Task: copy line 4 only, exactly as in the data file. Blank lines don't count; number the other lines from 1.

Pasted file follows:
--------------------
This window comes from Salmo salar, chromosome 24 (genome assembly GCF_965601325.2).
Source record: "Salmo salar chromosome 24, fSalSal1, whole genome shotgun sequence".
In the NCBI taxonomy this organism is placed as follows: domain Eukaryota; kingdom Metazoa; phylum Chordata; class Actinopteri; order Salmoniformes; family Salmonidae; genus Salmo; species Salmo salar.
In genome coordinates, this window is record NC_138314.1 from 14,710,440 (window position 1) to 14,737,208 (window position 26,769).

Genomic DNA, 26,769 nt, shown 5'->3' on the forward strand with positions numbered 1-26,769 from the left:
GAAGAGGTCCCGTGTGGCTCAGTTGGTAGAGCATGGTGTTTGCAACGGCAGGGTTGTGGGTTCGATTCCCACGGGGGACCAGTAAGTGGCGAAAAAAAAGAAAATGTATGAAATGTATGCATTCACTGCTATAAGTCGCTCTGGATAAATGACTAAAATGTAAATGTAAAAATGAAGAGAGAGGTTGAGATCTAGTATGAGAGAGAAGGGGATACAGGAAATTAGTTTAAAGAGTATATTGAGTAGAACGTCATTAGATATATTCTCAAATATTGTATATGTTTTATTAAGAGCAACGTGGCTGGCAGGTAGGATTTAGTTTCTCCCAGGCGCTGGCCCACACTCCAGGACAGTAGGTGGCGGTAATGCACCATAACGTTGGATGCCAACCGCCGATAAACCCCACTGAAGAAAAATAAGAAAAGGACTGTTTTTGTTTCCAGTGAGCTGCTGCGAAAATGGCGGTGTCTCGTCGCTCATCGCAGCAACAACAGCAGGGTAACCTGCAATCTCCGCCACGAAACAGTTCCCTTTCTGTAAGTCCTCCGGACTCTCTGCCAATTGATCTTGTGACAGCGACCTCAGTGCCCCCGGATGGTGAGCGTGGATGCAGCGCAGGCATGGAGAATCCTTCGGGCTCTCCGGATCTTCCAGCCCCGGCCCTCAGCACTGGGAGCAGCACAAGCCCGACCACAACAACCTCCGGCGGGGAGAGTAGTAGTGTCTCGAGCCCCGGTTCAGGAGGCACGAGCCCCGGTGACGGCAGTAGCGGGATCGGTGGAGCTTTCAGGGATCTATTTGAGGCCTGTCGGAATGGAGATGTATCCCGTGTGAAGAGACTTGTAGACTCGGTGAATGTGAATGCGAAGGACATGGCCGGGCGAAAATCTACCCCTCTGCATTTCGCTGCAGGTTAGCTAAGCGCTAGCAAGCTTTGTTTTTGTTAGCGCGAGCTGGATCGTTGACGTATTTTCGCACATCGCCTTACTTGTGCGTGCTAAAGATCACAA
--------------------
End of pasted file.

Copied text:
In genome coordinates, this window is record NC_138314.1 from 14,710,440 (window position 1) to 14,737,208 (window position 26,769).